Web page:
The film opens with the execution of three local railway workers by German troops in a scene that compellingly subverts audience expectations of revelation: we never see the victims directly. Instead, we watch the expressions on the faces of locals as the camera pans impassively over a crowd scene; we hear the indictment read aloud as soldiers sit idly by; and as the camera settles on a heap of human remains, we hear the gallows doing their work. This grim scene presages the wealth of unexpectedly sensuous detail – the colour of individual leaves, the detail on an embroidered nightdress, the texture of snow or fog – which fills in the film’s otherwise claustrophobic focus on its three main characters’ wanderings. (This deliberately circumscribed diegesis helps to distance Loznitsa’s film from the other major Russian feature film set in Belorussia during the war, Elem Klimov’s 1985 Come and See, with its greater narrative complexity and more numerous cast). As a consequence of these executions, two partisans – Burov and his shifty sidekick, Voitik – track down Sushchenya, a railway worker who was mysteriously spared by the Germans when his comrades were killed. Both partisans and, indeed, all the villagers, with the possible exception of Sushchenya’s wife, assume that Sushchenya betrayed his comrades by implicating them in sabotage. With only one explanation, there can only be one outcome. Sushchenya, accepting his fate after only a mild protest of innocence, allows the partisans to take him deep into the forest, where he digs his own grave. At the last moment, Burov is wounded in a police ambush; Voitik flees, but Sushchenya returns to carry his old friend and would-be executioner to safety. As Voitik, Burov and Sushchenya struggle through the thick, emblematically Russian forest, there is no guarantee that innocence will be heard or, if heard, believed. As Sushchenya says plaintively, he used to be well-regarded in his community. Why did everyone turn against him? His question transcends the context of the war or Sushchenya’s own troubles, to interrogate the construction of identity and the frailty of trust.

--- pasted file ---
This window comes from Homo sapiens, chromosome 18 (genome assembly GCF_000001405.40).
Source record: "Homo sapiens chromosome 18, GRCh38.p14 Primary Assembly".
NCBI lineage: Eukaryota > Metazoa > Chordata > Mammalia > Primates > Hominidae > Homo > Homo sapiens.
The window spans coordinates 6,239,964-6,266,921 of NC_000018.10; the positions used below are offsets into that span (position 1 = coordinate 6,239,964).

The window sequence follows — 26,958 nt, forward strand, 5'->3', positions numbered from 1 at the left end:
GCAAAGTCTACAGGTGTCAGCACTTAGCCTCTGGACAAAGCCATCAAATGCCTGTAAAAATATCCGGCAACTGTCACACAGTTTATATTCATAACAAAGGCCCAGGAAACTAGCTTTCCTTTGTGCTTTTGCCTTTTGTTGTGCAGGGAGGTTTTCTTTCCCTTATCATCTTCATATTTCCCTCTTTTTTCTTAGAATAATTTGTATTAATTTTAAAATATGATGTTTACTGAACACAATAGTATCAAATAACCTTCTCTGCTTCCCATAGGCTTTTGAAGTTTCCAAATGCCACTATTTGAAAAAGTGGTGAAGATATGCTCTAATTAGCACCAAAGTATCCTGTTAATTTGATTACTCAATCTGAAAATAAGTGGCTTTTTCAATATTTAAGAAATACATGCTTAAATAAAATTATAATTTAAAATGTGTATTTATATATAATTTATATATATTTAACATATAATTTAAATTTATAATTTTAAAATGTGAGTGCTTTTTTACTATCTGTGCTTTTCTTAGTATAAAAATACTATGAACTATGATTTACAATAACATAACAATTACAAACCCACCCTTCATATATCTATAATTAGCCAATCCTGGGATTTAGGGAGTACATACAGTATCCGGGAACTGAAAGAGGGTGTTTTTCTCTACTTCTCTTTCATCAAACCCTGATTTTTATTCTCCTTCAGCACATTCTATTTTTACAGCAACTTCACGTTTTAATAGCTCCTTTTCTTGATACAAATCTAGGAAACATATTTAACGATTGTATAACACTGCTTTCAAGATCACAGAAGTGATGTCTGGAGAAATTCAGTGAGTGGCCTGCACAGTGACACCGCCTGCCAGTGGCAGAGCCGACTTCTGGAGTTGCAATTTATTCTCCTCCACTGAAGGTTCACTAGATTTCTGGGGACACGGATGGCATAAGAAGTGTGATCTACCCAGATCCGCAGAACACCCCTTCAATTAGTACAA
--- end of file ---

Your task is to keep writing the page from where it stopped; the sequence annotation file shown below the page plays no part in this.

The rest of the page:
Voitik’s and Burov’s identities are also questioned in a sequence of flashbacks: as Denise Youngblood points out in her review, both are accidental patriots, forced to join the partisans by chance rather than conviction. Who is responsible for this tragic narrative of confusion and deception? It would be easy to blame the Germans, whose strategy of implicating Sushchenya by default is analogous to their wider policy of imposing a mutually inimical binary of collaboration and resistance on the nations they conquer: this is what Peter Bradshaw’s review insightfully calls ‘a secret and exquisitely cruel perquisite of victory: sadistically imposing self-hate on the defeated ones, renewing the triumph by perpetuating the conquered people’s division and dismay’.  But the film’s title suggests a clue that the ultimate source of confusion may be even more abstruse than Wehrmacht policy. Bykov’s novella ends with a glimpse of a partisan column creeping through the forest, unwittingly bypassing the remains of Sushchenya’s party; Loznitsa’s film replaces this scene with a long take of sinuously billowing, dove-grey, all-concealing fog. The sound track, rather than the camera, tells the end of the story. Loznitsa’s use of fog as narrative punctuation has a major precedent in Russian literature: the Ukrainian writer Nikolai Gogol’s 1836 story The Nose, which twice interrupts its own narrative at particularly incredible points by gleefully manifesting an impenetrable cloud. As Gogol’s narrator claims, ‘But here the story is completely hidden by fog, and what happened afterwards is most definitively not known. […] After that… but here once again the entire story is covered in fog, and what happened then is certainly unknown’. Both Gogol’s and Loznitsa’s fogs revealed more than they concealed. Gogol’s metafictional mist laid bare the cliché of the omniscient narrator, drawing attention to the artificiality and arbitrariness of plot construction; Loznitsa’s all-too-real fog exposes the vulnerability of identity to misconstructions by others, and the tragic failure of speech in a world of signs.